Portuguese prime minister tries to defuse crisis
LISBON (Reuters) - Portugal's prime minister and his junior coalition partner in the government attempted on Wednesday to cool tempers in a political crisis that could derail Lisbon's efforts to emerge from its international bailout.
Prime Minister Pedro Passos Coelho said his government would survive the crisis created by the resignations of Foreign Minister Paulo Portas and his finance minister this week, which have threatened to deprive it of a majority in parliament
"I am confident that we will be able to overcome this difficulty," Passos Coelho told journalists after a meeting of European leaders to discuss youth unemployment in Berlin.
Portas's rightist CDS-PP party met all day on Wednesday and decided their leader would talk to the prime minister in an attempt to find a way out of their dispute, the worst political rift since Portugal received a bailout in 2011.
Luis Queiro, a senior member of the CDS-PP, said the talks would aim to "define the circumstances that guarantee a viable solution to the governing of Portugal".
Despite the moves to heal the rift, which was sparked by deep and growing misgivings in Portugal over the government's relentless austerity drive to meet the terms of its bailout, many analysts said it was only a question of time before the government fell.
President Anibal Cavaco Silva's office said he had begun meetings with political parties to seek a solution, which would go on through the week.
OPPOSITION WANTS ELECTION
Antonio Jose Seguro, leader of the main opposition Socialists, made clear after meeting the president that his party wanted an early election.
"We consider that the country has to return rapidly to having a government with cohesion and strength," Seguro told journalists, proposing a vote on September 29, to coincide with local elections.
With no solution imminent, Portugal's bond and stock prices tumbled. Lisbon's creditors - the European Union and International Monetary Fund - are due in Lisbon to start their next review of the economy on July 15, but that visit might now be delayed.
Passos Coelho said he thought agreement could be found with his coalition partner.
"So far, despite all the problems, the two parties in the coalition have managed to put national interests above their local differences and have shown the country the majority is working. It's certainly not now that we'll put that at risk."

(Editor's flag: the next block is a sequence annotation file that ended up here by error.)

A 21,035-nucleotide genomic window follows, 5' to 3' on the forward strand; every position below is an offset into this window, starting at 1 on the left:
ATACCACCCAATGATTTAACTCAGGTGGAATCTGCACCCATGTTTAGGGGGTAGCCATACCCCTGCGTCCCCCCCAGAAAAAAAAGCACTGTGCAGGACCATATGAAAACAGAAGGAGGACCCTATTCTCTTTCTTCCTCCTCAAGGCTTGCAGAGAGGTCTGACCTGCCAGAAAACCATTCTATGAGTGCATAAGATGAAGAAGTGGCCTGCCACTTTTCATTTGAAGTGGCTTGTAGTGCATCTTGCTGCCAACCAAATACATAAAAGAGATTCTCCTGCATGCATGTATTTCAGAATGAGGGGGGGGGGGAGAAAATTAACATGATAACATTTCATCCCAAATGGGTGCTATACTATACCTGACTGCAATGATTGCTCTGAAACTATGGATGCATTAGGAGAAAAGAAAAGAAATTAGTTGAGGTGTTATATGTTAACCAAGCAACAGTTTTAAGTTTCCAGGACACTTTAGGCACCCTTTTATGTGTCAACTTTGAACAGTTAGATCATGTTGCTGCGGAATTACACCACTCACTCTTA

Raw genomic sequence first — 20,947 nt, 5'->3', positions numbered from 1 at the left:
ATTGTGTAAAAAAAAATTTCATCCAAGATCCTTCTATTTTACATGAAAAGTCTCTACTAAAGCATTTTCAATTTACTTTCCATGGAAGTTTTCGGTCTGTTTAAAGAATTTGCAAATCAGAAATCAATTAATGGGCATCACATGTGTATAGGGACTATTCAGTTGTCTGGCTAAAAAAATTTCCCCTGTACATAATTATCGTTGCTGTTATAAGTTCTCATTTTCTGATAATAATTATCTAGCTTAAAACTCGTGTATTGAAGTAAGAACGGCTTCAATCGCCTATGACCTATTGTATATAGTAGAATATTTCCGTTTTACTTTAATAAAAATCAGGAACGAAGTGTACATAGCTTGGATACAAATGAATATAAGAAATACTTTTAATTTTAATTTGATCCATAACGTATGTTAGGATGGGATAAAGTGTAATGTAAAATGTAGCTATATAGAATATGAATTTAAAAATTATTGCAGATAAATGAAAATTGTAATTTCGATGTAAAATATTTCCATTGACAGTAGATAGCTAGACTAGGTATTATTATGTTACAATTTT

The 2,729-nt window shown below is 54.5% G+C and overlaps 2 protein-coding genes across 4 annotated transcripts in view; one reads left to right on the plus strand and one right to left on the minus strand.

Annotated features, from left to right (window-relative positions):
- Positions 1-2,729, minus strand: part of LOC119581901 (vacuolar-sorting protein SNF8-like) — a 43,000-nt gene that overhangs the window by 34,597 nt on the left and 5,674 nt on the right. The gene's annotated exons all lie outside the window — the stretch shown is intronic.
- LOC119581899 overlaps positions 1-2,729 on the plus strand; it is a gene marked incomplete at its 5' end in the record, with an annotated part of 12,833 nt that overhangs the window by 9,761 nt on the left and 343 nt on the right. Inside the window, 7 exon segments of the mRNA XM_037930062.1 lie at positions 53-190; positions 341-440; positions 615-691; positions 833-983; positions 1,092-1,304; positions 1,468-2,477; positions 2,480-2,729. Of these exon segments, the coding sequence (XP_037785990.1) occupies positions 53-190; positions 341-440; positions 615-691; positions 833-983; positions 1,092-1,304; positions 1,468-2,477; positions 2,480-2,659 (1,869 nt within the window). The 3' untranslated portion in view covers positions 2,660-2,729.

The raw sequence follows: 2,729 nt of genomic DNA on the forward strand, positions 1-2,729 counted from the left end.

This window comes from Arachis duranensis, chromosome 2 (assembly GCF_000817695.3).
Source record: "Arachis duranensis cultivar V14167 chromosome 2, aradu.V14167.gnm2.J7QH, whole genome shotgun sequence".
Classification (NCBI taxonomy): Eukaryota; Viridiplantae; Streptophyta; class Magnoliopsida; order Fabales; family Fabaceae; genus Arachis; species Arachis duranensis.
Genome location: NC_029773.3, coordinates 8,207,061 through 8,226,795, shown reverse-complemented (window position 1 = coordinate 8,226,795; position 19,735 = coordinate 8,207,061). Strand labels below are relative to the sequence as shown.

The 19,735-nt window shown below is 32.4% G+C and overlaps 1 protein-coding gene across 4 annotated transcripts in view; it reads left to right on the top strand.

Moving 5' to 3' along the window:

Passos Coelho has fought to keep Portugal on course to complete its 78 billion euro ($102 billion) bailout next year as scheduled, but the measures have pushed it deeper into its worst economic crisis since the 1970s.
The returns investors demand to hold 10-year bonds surged to above 7.9 percent on Wednesday for the first time since November and the PSI 20 stock index closed 5.3 percent lower, led by losses of over 10 percent in bank shares.
Finance Minister Vitor Gaspar, architect of the spending cuts and tax hikes required by Portugal's lenders, stepped down on Monday, citing an erosion in support for the bailout.
Portas resigned the next day because he objected to the appointment of Treasury Secretary Maria Luis Albuquerque to replace Gaspar.
Passos Coelho refused to accept Portas's resignation, forcing Portas to choose between staying on and pulling his party out of the coalition, robbing it of its majority.
European Commission President Jose Manuel Barroso, a former Portuguese premier, said Portugal risked damaging its hard-earned financial credibility after two years of closely following its bailout program.
"This delicate situation requires a great sense of responsibility from all political forces and leaders," he said.
The president has the power to dissolve parliament and call an election, but he has indicated that if political parties want to unseat the government they must win a vote of no confidence.
"One thing is certain, the prime minister is going to do everything to stay on, giving all possible concessions to Portas," said political scientist Antonio Costa Pinto. "Failing that, however, we can hardly avoid an early election."
Portugal had been hoping to exit its bailout and return to normal debt market funding next year, but the strength of opposition to continued austerity has now thrown this into doubt.
Bank of America Merrill Lynch analysts said the combination of surging yields and political uncertainty "reduces the prospects of Portugal regaining full market access in the next year", raising the prospect of a new bailout being required.
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